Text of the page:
“Follow the money” in higher ed by mapping its routes and showing how much goes where. Prepare an easy to read chart or graph that clearly places the amount or percentage of the funds dedicated to compensation of contingent faculty within the context of other components of the budget. Effective illustrations could be the portion of a single student’s tuition that goes to paying and adjunct instructor, or conversely, how many students in a single class are paying the instructor’s entire compensation for that course (it may be only one or two students) and then ask or show where the rest of the money is going per student capita for that class.
The artwork could show the economic trends over time at universities, like a graph of tuition rise rising in relation to faculty salaries decreasing in real dollars, admin salaries and rise in contingent workers, the contingent struggle/the disparity between administrator pay and contingent pay (ex: a contingent worker would have to teach ___ courses per year to earn the salary that the University president earns), the number of contingent faculty compared to tenure-track faculty, something that shows how much the school relies on contingent labor.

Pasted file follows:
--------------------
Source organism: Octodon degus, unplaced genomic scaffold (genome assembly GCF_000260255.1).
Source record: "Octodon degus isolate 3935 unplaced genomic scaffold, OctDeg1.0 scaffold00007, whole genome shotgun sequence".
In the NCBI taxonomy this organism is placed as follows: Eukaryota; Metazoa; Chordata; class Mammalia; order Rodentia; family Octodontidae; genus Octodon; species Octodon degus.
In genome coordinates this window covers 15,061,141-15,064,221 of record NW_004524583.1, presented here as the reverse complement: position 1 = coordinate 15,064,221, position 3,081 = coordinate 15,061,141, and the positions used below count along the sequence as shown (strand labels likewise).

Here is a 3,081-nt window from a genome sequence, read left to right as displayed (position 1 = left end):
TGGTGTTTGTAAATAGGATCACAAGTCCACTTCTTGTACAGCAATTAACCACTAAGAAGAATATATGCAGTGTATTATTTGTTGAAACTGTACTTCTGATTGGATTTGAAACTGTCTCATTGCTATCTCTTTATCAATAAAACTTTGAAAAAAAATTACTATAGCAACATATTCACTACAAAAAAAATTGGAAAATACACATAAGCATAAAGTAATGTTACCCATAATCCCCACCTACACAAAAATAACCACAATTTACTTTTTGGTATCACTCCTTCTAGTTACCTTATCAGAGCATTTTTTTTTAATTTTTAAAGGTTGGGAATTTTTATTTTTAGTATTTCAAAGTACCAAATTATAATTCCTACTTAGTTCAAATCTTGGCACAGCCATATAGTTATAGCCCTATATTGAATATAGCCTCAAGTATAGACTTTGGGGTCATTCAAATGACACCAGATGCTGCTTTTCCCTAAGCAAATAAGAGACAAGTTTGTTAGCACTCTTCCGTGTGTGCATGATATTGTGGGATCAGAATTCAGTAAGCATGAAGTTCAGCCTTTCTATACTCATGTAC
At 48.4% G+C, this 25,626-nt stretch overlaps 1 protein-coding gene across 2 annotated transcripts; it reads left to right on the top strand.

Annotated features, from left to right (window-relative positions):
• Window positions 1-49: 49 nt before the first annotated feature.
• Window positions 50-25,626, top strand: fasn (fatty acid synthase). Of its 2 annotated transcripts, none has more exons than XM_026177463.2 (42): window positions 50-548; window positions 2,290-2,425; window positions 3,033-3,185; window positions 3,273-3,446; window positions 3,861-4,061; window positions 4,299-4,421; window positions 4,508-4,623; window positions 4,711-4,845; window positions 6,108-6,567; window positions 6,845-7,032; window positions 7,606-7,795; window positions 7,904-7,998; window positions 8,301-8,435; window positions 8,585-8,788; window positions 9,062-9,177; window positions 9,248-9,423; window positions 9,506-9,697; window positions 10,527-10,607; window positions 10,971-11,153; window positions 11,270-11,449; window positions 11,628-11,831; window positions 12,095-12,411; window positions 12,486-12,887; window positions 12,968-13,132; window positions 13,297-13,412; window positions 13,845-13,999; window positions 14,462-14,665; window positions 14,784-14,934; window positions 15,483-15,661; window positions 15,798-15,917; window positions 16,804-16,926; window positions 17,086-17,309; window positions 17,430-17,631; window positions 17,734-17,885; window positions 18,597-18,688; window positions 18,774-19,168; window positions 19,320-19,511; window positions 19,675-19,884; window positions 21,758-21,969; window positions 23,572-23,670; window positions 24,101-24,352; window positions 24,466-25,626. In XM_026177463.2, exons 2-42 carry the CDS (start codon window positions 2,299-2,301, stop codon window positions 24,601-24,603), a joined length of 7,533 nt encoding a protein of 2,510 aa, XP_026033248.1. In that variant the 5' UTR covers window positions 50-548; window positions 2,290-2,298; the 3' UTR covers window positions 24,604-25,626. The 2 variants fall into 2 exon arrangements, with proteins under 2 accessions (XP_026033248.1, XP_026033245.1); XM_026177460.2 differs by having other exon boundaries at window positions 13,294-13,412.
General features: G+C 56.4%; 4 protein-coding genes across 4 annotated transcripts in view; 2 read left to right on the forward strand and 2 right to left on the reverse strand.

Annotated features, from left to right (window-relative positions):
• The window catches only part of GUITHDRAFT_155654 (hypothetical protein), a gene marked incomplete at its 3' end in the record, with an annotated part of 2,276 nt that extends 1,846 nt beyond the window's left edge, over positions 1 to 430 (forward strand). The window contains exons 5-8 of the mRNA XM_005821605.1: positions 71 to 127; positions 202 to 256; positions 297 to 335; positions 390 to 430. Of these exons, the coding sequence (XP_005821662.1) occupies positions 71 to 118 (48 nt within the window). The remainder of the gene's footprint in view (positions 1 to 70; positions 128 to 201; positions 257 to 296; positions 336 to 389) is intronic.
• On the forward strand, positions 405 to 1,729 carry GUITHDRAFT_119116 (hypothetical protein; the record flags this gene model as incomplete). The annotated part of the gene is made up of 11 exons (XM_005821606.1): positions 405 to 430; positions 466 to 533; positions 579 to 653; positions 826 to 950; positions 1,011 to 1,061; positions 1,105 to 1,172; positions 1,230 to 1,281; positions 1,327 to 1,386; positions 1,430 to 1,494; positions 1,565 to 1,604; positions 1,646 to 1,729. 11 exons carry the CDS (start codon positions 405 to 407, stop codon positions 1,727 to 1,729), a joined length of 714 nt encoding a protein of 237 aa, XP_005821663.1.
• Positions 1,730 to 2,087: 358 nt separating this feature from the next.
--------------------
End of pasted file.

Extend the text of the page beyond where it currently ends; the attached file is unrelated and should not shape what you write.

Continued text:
Money is always a generative, captivating symbol. Feature physical currency (“adjunctcoin” a la “bitcoin”) that reflects the exchange rate for contingent labor. Capitalize on Rebekah Tolley’s “adjunct dollar”
Reproduce the silkscreened “adjunct dollar” and hand it out at events as the “currency” of this profession and/or make “coins” of the education realm engraved with the faces of contingent faculty, especially if you sponsor games that have prizes or involve betting (a casino night?).
The life of contingent faculty certainly is a game of chance; host a tournament of poker, or bingo or monopoly, and/or make “coins” of the education realm engraved with the faces of contingent faculty. Or construct a gigantic house of cards made from the rectangular yin/yang playing card motif printed on large card stock. How high can the structures go before it topples over?
Adbusters—make visible the reality behind the myths still being perpetrated
“Our common language today is advertising; I incorporate advertising icons and allusions in my work.” (visual artist Hank Willis Thomas) Use the Absolut vodka ad for a series of images that show the absolute inequity of employment practices in higher education. Or appropriate the Nike swoosh graphic for messaging related to sports and the exploitation of coaching staff, most of whom are contingent and poorly paid. Using familiar corporate logo elements would convey how “branded” the campus, its faculty and students, have become. Here is an example by Robert Craig Baum: